There are two kinds of error in medical diagnostic tests: the test indicates negative when there is disease present, or positive when there isn't. Given that a person either has the disease or doesn't, and tests positive or negative, these four are the only possible outcomes:
- Patient has the disease and tests positive - GOOD
- Patient has the disease and tests negative - BAD
- Patient doesn't have the disease and tests negative - GOOD
- Patient doesn't have the disease and tests positive - BAD
The problem is that the % false positives is not the percentage of positive test results that are false, although it sounds like it should be. It is the (average) percentage of people who don't have the disease who none the less test positive. The two things are very different.
To illustrate, let's consider an imaginary diagnostic test - a good one. Let's suppose our test has a false positive rate of 1% and a false negative rate of 0%. This would be an extraordinarily good test - I don't know if any tests available today meet these criteria.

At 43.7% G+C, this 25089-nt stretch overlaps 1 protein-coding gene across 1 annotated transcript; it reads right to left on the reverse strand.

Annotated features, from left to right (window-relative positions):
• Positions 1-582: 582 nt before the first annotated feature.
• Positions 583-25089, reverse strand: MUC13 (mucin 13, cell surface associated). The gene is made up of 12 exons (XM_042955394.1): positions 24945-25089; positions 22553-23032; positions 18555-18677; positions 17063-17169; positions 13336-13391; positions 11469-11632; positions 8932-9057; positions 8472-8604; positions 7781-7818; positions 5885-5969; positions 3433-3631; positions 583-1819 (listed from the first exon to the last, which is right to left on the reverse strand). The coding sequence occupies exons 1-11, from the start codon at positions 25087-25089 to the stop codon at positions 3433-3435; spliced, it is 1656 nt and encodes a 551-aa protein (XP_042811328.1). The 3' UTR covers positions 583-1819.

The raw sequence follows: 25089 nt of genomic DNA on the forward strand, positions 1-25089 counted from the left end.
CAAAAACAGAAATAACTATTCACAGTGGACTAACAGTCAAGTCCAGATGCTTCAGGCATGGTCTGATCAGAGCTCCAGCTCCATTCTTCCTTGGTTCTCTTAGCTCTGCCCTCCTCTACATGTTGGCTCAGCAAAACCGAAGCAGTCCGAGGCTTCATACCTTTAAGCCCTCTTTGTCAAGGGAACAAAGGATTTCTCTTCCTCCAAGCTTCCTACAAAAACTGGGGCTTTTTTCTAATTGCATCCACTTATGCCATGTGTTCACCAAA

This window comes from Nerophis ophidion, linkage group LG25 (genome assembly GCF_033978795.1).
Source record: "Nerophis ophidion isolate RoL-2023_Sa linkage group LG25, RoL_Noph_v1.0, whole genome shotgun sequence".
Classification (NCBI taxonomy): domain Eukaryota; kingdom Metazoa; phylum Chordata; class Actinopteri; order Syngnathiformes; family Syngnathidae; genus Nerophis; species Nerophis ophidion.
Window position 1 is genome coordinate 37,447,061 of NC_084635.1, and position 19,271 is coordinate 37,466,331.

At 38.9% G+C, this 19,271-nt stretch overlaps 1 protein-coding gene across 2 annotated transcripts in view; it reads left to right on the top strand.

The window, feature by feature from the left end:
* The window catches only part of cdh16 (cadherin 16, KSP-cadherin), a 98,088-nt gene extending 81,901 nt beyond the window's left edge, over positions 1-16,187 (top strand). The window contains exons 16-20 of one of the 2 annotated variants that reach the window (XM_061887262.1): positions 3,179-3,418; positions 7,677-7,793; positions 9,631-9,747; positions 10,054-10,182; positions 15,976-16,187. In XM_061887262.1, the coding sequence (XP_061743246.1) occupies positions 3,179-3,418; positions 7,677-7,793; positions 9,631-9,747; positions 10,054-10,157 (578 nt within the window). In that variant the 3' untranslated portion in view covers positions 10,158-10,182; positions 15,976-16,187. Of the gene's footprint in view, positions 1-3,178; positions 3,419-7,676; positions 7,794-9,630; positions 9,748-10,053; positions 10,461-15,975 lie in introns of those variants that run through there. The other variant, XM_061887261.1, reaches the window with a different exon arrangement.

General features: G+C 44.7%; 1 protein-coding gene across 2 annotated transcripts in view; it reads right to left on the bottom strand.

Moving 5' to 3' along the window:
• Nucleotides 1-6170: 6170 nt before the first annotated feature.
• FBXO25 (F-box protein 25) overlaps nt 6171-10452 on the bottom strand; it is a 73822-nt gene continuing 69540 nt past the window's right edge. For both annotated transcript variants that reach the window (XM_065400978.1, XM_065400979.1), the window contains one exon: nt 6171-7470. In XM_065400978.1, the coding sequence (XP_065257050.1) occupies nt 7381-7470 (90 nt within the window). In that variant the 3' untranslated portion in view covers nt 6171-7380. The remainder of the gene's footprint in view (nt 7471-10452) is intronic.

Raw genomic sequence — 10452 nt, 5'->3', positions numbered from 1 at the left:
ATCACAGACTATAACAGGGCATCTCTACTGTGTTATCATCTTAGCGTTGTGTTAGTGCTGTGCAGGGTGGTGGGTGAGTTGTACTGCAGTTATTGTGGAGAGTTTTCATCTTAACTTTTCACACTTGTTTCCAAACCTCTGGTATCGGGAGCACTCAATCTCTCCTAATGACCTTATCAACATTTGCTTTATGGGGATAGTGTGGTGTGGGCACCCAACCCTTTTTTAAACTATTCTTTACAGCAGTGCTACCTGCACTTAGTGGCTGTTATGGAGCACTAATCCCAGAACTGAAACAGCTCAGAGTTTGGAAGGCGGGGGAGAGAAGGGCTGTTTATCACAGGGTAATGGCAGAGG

Let's now suppose that we roll out this test on a population where the true rate of infection is, say 500 per 100,000. (That is, 5 per 1000, or 1 for every 200 people) This kind of infection rate has our political leaders losing control of their anal sphincters, so it's a "bad" scenario.
Let's test 200 of these people, chosen at random. On average there will be one person infected, and our excellent test always indicates positive for that person. But we also get around 2 false positives (1% of 199). So if you are a member of this population, and you test positive, the chance that you actually have the disease is about 1 in 3, that is 33%, and the chances that you don't are about 67%.
If the false positive rate of our test was 10% (a more realistic figure), a positive test result would mean you had only a 5% chance of having the disease. If the true infection rate were lower, the chances of having the disease if you test positive would be (even) lower.